On the Effect of Ranger Patrols on Deterring Poaching: A Bayesian Approach for Causal Inference Using Field Tests as an Instrument
Access StatusFull text of the requested work is not available in DASH at this time ("restricted access"). For more information on restricted deposits, see our FAQ.
MetadataShow full item record
CitationGuo, Rachel. 2022. On the Effect of Ranger Patrols on Deterring Poaching: A Bayesian Approach for Causal Inference Using Field Tests as an Instrument. Bachelor's thesis, Harvard College.
AbstractWildlife conservation relies on ranger patrols to detect and remove animal traps set out by poachers. While these efforts are important, conservation biologists seek to understand the impact of ranger patrols on future poaching activity, beyond the immediate impact of removing snares. Quantifying the effect of patrolling, such as understanding the effect of patrols on deterring poaching in the future, can inform governmental policy and increase funding for conservation efforts.
However, studies to date have not moved beyond association to study the causal effect of patrolling on deterrence. Leveraging a previous field study in Uganda that encouraged rangers to patrol randomly selected sites as an instrument, we assess the causal effect of patrolling on deterrence.
Yet, the imperfect detection of snares--failure to detect a snare when one is present--poses a major barrier to obtaining a causal estimate for our scientific question of interest. Using ground-truth labels on the detection of snares would lead to estimates that reflect the effect of patrols on the detection of poaching, rather than the true causal effect of patrols on poaching levels.
To model the probability of the true presence of a poaching event, we present a novel Bayesian approach that uses learned neural network predictions of detection probability to model imperfect detection, conditioning on patrol bias which may result in false negative labels. Using these adjusted illegal activity probabilities as our outcome variable for causal inference allows us to answer the open question of the effect of patrolling on poaching deterrence. To improve the quality of the detection predictions used for modeling the presence of poaching, we engineer and evaluate a system that automatically extracts diverse geospatial features from publicly available remote sensing data for any national park in the world. Beyond this causal study, these enriched feature sets benefit under-resourced parks that may not have the means to obtain or compute their own geospatial features for risk predictions.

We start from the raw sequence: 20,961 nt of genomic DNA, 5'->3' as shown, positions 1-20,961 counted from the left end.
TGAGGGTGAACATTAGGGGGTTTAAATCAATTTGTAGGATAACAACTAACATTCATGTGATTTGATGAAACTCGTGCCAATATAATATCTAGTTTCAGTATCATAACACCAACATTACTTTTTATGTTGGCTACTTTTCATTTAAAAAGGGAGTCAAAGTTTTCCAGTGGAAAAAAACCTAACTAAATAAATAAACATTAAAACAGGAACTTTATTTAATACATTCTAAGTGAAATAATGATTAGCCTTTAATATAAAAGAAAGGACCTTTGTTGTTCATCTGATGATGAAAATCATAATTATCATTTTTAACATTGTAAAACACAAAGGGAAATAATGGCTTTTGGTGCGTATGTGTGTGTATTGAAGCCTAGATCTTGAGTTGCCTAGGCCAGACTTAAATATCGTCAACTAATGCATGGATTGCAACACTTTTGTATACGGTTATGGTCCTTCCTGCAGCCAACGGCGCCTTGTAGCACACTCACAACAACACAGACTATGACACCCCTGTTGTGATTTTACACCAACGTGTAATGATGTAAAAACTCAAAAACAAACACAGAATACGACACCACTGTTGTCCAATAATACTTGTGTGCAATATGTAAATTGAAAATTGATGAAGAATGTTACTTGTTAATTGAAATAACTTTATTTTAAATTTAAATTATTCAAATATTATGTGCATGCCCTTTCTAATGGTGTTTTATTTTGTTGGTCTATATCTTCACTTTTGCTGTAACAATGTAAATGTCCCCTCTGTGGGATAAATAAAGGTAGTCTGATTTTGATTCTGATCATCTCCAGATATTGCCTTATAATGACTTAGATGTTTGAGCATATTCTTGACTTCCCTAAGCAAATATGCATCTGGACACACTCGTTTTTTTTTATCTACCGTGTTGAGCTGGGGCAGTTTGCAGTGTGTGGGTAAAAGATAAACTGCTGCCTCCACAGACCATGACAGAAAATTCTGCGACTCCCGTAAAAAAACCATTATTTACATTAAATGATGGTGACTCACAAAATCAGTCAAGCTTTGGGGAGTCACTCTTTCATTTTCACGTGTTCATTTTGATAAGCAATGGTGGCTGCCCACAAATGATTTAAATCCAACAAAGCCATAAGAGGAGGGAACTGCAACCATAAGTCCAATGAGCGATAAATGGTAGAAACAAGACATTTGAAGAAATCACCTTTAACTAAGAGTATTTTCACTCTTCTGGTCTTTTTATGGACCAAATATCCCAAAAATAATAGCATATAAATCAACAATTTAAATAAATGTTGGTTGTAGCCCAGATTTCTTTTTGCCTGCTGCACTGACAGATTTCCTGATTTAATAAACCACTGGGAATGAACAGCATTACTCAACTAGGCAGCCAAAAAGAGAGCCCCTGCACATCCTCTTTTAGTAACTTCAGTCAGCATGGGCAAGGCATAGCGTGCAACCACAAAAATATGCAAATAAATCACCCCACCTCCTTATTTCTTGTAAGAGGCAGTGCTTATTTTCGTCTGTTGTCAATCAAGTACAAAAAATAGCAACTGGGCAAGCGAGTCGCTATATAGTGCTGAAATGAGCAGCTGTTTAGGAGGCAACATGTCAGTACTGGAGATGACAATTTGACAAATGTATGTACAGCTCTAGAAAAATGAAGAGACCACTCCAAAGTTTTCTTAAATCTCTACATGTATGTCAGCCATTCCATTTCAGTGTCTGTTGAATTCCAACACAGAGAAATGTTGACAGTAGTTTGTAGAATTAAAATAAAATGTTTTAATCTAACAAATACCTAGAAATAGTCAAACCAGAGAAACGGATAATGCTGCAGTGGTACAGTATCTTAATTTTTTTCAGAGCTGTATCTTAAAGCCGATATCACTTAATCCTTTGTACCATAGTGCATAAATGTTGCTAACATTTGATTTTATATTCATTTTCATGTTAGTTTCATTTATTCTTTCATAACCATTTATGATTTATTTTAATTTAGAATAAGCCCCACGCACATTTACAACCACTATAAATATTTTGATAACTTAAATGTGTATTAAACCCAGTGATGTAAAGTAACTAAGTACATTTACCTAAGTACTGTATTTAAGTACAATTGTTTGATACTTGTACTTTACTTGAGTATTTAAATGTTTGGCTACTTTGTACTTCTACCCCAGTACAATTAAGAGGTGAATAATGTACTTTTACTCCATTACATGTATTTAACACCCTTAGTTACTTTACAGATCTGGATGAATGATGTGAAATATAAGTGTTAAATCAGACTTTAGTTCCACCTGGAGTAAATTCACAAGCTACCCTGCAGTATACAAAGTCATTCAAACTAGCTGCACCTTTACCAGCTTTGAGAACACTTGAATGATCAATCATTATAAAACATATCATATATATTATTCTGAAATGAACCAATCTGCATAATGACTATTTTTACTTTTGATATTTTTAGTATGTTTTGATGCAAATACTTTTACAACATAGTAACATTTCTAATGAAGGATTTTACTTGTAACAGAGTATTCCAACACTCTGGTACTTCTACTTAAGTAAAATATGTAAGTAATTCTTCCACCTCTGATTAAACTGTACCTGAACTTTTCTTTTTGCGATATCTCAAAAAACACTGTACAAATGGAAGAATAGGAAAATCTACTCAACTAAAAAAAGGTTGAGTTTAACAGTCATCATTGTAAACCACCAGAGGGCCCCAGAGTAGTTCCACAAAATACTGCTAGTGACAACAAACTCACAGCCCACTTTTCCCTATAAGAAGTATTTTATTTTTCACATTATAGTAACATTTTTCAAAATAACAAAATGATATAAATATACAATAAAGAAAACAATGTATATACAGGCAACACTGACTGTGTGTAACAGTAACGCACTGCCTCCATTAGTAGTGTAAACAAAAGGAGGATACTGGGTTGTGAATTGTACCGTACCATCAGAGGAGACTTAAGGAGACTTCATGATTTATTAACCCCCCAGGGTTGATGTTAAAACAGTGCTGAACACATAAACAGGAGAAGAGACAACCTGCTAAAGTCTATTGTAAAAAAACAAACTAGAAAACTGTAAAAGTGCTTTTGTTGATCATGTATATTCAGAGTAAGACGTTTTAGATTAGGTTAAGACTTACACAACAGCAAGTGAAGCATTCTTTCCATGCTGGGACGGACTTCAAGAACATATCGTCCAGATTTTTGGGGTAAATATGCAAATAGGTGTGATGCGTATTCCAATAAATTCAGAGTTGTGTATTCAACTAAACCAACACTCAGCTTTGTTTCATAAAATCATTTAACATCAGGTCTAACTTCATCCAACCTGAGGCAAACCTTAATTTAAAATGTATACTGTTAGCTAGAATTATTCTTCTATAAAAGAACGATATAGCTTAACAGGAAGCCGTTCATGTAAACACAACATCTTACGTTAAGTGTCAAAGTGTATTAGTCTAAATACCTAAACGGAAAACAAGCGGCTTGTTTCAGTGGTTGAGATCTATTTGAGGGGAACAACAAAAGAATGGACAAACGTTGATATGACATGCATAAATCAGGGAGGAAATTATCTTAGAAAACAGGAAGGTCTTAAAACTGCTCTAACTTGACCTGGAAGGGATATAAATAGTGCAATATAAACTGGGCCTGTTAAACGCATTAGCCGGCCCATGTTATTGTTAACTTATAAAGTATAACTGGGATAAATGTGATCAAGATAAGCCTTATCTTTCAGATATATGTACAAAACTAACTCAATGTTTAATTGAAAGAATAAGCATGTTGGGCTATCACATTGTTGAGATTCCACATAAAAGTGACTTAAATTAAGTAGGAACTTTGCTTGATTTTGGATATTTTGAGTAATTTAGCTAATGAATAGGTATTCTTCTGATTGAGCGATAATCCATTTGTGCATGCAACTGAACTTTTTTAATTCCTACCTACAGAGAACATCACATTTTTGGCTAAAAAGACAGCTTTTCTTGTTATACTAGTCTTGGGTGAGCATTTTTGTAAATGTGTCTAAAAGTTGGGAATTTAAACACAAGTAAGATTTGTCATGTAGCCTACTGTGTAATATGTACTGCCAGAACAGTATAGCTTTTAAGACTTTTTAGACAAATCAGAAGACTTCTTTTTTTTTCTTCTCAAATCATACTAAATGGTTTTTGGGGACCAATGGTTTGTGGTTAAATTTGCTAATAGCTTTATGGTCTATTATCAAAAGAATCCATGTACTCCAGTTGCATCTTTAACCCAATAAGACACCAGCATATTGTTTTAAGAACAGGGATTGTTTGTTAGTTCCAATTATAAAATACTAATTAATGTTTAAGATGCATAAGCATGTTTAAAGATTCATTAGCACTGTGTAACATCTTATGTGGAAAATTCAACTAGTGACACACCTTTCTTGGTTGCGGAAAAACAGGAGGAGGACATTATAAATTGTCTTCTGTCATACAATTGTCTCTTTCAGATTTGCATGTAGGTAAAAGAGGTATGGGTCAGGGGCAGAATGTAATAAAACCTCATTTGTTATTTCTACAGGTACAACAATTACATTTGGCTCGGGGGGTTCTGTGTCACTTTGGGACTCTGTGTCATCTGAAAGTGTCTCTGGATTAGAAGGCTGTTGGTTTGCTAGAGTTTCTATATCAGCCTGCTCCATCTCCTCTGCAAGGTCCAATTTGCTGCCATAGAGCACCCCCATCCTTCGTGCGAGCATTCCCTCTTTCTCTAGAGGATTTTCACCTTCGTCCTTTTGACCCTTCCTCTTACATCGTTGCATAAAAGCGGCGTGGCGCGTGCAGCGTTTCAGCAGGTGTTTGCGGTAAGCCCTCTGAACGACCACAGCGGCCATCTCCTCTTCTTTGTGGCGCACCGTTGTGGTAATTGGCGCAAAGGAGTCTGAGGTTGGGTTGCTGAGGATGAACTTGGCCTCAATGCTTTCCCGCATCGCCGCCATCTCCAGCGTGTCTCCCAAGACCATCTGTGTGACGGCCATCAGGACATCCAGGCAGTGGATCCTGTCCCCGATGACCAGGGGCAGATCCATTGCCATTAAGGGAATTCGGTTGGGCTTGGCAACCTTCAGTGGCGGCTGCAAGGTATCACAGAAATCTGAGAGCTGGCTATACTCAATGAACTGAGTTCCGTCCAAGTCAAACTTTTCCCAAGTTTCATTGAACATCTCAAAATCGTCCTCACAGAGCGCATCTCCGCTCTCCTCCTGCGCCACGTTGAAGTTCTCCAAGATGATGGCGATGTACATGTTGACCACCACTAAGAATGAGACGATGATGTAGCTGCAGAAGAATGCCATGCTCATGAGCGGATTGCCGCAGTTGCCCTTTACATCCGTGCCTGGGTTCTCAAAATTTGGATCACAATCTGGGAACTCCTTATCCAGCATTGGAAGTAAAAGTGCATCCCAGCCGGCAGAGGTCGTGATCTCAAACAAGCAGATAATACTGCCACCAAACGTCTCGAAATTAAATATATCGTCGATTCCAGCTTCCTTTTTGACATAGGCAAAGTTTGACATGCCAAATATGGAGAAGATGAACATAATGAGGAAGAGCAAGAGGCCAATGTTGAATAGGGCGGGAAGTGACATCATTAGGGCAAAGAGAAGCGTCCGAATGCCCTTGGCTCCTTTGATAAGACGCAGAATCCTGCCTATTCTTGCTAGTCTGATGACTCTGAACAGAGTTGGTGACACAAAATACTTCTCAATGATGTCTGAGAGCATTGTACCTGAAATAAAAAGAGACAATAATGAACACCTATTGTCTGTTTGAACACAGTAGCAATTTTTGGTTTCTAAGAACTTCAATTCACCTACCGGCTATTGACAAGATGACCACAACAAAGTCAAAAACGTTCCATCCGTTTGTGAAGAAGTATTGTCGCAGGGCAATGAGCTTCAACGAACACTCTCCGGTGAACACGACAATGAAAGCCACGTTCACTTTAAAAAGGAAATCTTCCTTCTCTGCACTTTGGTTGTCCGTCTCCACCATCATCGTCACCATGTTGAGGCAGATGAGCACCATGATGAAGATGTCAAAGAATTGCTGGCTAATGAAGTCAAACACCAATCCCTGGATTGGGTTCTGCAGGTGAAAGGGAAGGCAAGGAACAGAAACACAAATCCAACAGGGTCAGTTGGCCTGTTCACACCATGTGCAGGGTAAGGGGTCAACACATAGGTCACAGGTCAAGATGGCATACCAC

Through our Bayesian approach to causal inference, we detect a significant deterrence effect. Moving beyond a causal estimate, we present new knowledge gleaned from analyzing the learned nonlinear causal relationships of causal effects of varying patrol effort across sites. For the first time, we demonstrate the causality of patrols on deterrence. The insight to leverage historical field studies as an instrument for causal inference, especially when they were not originally conducted for the purposes of causal inference, presents a contribution to the statistics community. Our novel methodology for modeling imperfect detection in negative labels using machine learning outputs under a Bayesian model to enable causal inference for questions that cannot be answered otherwise presents a major contribution to the computer science community.
Citable link to this pagehttps://nrs.harvard.edu/URN-3:HUL.INSTREPOS:37371767
- FAS Theses and Dissertations